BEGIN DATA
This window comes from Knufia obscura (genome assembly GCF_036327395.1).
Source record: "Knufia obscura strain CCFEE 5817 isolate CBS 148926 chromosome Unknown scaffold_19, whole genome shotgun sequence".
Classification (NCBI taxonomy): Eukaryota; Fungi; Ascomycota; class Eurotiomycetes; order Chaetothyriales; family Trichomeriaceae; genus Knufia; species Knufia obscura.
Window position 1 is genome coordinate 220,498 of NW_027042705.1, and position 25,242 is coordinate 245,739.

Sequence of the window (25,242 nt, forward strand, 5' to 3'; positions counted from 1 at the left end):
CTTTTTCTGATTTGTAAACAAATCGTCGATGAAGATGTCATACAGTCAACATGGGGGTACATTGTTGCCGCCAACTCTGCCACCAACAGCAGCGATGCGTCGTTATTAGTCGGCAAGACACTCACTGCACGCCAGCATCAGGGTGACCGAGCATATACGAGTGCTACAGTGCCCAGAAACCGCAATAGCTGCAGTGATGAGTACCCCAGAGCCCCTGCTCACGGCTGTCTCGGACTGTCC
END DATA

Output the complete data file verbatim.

This window comes from Knufia obscura (genome assembly GCF_036327395.1).
Source record: "Knufia obscura strain CCFEE 5817 isolate CBS 148926 chromosome Unknown scaffold_19, whole genome shotgun sequence".
Classification (NCBI taxonomy): Eukaryota; Fungi; Ascomycota; class Eurotiomycetes; order Chaetothyriales; family Trichomeriaceae; genus Knufia; species Knufia obscura.
Window position 1 is genome coordinate 220,498 of NW_027042705.1, and position 25,242 is coordinate 245,739.

Sequence of the window (25,242 nt, forward strand, 5' to 3'; positions counted from 1 at the left end):
CTTTTTCTGATTTGTAAACAAATCGTCGATGAAGATGTCATACAGTCAACATGGGGGTACATTGTTGCCGCCAACTCTGCCACCAACAGCAGCGATGCGTCGTTATTAGTCGGCAAGACACTCACTGCACGCCAGCATCAGGGTGACCGAGCATATACGAGTGCTACAGTGCCCAGAAACCGCAATAGCTGCAGTGATGAGTACCCCAGAGCCCCTGCTCACGGCTGTCTCGGACTGTCC